A community group will be able to continue its fight to save Pioneer Forest in the city’s north end after being approved for a legal grant.
Friends of Pioneer Forest was formally created on July 8, complete with a constitution, bylaws and board of directors. It formed in response to a recent attempt by the City of Nanaimo and Nanaimo school district to re-designate Pioneer Forest, located at May Bennett Pioneer Park, from parks and open space to neighbourhood.
Neighbourhood designation could allow for residential development of the 3.2-hectare tract of forest in the city’s heavily developed north end.
That level of organization allowed Friends of Pioneer Forest to look to the West Coast Environmental Law’s Environmental Dispute Fund for the grant, which will enable it to retain the services of Patrick Canning, an environmental lawyer based in Tofino.
The Environmental Dispute Resolution Fund provided $3,644 to assist with legal aid.
“It’s quite complex,” said Dominic Jones, spokesman for Friends of Pioneer Park. “But the brunt of it is we’re saying it is a park and was always required to be a park. The city and school district are saying they’ve got information that says otherwise.”
Jones said the group’s next step is to understand from Canning what the community’s options are going forward and what legal strategy it can pursue – with the hope it can be something in conjunction with the city and school district.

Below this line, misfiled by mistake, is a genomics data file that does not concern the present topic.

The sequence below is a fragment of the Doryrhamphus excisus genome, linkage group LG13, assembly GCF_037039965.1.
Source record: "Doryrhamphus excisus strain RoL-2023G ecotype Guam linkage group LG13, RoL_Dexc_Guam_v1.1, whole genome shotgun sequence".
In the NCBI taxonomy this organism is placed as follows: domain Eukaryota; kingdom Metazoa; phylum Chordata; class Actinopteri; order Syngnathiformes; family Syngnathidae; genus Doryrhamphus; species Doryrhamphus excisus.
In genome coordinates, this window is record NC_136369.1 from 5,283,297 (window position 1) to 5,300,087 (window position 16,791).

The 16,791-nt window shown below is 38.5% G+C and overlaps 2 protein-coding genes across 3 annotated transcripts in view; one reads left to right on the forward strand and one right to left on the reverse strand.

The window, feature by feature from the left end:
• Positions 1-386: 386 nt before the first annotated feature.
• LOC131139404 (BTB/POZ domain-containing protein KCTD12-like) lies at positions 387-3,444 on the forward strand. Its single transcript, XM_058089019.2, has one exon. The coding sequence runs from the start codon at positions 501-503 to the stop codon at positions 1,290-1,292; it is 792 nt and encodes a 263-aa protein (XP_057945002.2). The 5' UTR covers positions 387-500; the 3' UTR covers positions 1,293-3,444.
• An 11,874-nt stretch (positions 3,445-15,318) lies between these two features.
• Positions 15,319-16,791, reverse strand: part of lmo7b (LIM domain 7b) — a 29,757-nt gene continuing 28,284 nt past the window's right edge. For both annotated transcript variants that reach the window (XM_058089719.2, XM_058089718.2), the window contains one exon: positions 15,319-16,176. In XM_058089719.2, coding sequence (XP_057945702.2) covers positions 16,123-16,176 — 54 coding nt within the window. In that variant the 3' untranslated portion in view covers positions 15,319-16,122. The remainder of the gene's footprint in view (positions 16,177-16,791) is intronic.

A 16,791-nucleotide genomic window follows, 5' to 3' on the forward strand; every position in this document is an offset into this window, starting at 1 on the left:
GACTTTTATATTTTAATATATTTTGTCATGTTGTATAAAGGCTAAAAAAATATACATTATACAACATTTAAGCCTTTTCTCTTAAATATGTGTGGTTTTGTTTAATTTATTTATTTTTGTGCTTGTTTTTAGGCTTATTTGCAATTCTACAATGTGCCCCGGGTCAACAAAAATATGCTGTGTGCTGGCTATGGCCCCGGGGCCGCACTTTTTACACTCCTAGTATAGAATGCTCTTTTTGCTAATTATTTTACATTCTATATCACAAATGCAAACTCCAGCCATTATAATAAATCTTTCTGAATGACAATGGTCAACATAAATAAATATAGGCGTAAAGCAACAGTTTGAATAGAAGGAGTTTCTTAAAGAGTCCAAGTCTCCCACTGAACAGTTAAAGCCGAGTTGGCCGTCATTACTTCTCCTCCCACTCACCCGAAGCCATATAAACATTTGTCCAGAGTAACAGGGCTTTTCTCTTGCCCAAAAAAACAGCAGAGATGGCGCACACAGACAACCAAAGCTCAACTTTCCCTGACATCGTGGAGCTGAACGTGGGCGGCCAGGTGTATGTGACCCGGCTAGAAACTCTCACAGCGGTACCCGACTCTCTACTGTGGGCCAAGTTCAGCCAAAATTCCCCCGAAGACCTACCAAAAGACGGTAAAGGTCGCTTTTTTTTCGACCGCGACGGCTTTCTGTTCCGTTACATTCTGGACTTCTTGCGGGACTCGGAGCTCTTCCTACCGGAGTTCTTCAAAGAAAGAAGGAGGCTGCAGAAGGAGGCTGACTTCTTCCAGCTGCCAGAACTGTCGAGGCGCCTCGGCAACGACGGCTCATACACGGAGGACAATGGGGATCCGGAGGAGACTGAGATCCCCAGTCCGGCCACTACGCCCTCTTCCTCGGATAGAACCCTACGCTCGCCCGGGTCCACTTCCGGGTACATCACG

Canning said he believes the land was never intended to be used for private gain or as residential housing.
“Now we can do the work to make sure it stays the way it was intended for the benefit of the people of Nanaimo,” said Canning, in a release.
In 1984, the province sold all of May Bennett Pioneer Park to the city for $1 under the condition the property be used for public recreation.
In 1997 the city sold Pioneer Forest to the school district for $800,000. The school district considered building an elementary school on the site, but later deemed it unnecessary. When the property was transferred, the Ministry of the Environment cancelled the Crown grant on the property to allow for recreational opportunities.
Jones said Friends of Pioneer Forest is working to provide a solution for all parties involved, though he admitted that if it does turn into a legal showdown that more funding would need to be sought.
The Environmental Dispute Fund is the only source of environmental legal aid in B.C. for individuals and community groups. It funds the cost of environmental lawyers and scientific experts and has granted more than $4 million to communities across B.C., supporting more than 500 environmental cases since 1989.